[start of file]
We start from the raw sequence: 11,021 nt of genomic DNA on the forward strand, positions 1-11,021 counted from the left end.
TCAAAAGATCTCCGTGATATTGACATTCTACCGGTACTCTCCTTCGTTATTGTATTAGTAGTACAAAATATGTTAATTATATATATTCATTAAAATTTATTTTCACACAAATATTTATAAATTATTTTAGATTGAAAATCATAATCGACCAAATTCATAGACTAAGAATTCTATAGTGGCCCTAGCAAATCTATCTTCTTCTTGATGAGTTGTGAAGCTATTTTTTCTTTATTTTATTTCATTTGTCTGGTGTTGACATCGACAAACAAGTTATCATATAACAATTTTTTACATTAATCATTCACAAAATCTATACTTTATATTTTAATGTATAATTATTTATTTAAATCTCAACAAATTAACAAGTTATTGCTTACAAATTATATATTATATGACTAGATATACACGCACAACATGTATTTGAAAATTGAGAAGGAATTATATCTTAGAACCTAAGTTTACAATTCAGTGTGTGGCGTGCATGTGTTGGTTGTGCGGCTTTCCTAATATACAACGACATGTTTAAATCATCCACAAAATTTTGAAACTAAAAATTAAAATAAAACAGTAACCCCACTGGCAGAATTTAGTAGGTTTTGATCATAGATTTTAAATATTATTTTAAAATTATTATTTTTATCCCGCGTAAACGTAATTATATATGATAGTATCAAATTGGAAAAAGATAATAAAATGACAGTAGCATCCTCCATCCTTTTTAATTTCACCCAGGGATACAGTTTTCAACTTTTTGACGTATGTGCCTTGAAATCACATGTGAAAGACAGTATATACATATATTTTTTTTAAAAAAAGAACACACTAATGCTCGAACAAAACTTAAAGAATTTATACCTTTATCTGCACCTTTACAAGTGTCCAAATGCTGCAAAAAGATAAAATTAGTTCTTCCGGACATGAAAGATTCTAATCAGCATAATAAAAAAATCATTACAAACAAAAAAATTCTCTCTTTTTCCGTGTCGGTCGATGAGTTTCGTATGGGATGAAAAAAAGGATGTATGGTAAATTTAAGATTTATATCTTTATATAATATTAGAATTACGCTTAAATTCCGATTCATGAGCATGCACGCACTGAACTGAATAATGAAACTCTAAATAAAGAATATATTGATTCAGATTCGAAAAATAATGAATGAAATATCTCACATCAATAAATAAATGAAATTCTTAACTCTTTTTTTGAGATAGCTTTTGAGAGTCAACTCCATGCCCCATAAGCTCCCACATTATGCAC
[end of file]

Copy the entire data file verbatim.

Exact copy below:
We start from the raw sequence: 11,021 nt of genomic DNA on the forward strand, positions 1-11,021 counted from the left end.
TCAAAAGATCTCCGTGATATTGACATTCTACCGGTACTCTCCTTCGTTATTGTATTAGTAGTACAAAATATGTTAATTATATATATTCATTAAAATTTATTTTCACACAAATATTTATAAATTATTTTAGATTGAAAATCATAATCGACCAAATTCATAGACTAAGAATTCTATAGTGGCCCTAGCAAATCTATCTTCTTCTTGATGAGTTGTGAAGCTATTTTTTCTTTATTTTATTTCATTTGTCTGGTGTTGACATCGACAAACAAGTTATCATATAACAATTTTTTACATTAATCATTCACAAAATCTATACTTTATATTTTAATGTATAATTATTTATTTAAATCTCAACAAATTAACAAGTTATTGCTTACAAATTATATATTATATGACTAGATATACACGCACAACATGTATTTGAAAATTGAGAAGGAATTATATCTTAGAACCTAAGTTTACAATTCAGTGTGTGGCGTGCATGTGTTGGTTGTGCGGCTTTCCTAATATACAACGACATGTTTAAATCATCCACAAAATTTTGAAACTAAAAATTAAAATAAAACAGTAACCCCACTGGCAGAATTTAGTAGGTTTTGATCATAGATTTTAAATATTATTTTAAAATTATTATTTTTATCCCGCGTAAACGTAATTATATATGATAGTATCAAATTGGAAAAAGATAATAAAATGACAGTAGCATCCTCCATCCTTTTTAATTTCACCCAGGGATACAGTTTTCAACTTTTTGACGTATGTGCCTTGAAATCACATGTGAAAGACAGTATATACATATATTTTTTTTAAAAAAAGAACACACTAATGCTCGAACAAAACTTAAAGAATTTATACCTTTATCTGCACCTTTACAAGTGTCCAAATGCTGCAAAAAGATAAAATTAGTTCTTCCGGACATGAAAGATTCTAATCAGCATAATAAAAAAATCATTACAAACAAAAAAATTCTCTCTTTTTCCGTGTCGGTCGATGAGTTTCGTATGGGATGAAAAAAAGGATGTATGGTAAATTTAAGATTTATATCTTTATATAATATTAGAATTACGCTTAAATTCCGATTCATGAGCATGCACGCACTGAACTGAATAATGAAACTCTAAATAAAGAATATATTGATTCAGATTCGAAAAATAATGAATGAAATATCTCACATCAATAAATAAATGAAATTCTTAACTCTTTTTTTGAGATAGCTTTTGAGAGTCAACTCCATGCCCCATAAGCTCCCACATTATGCAC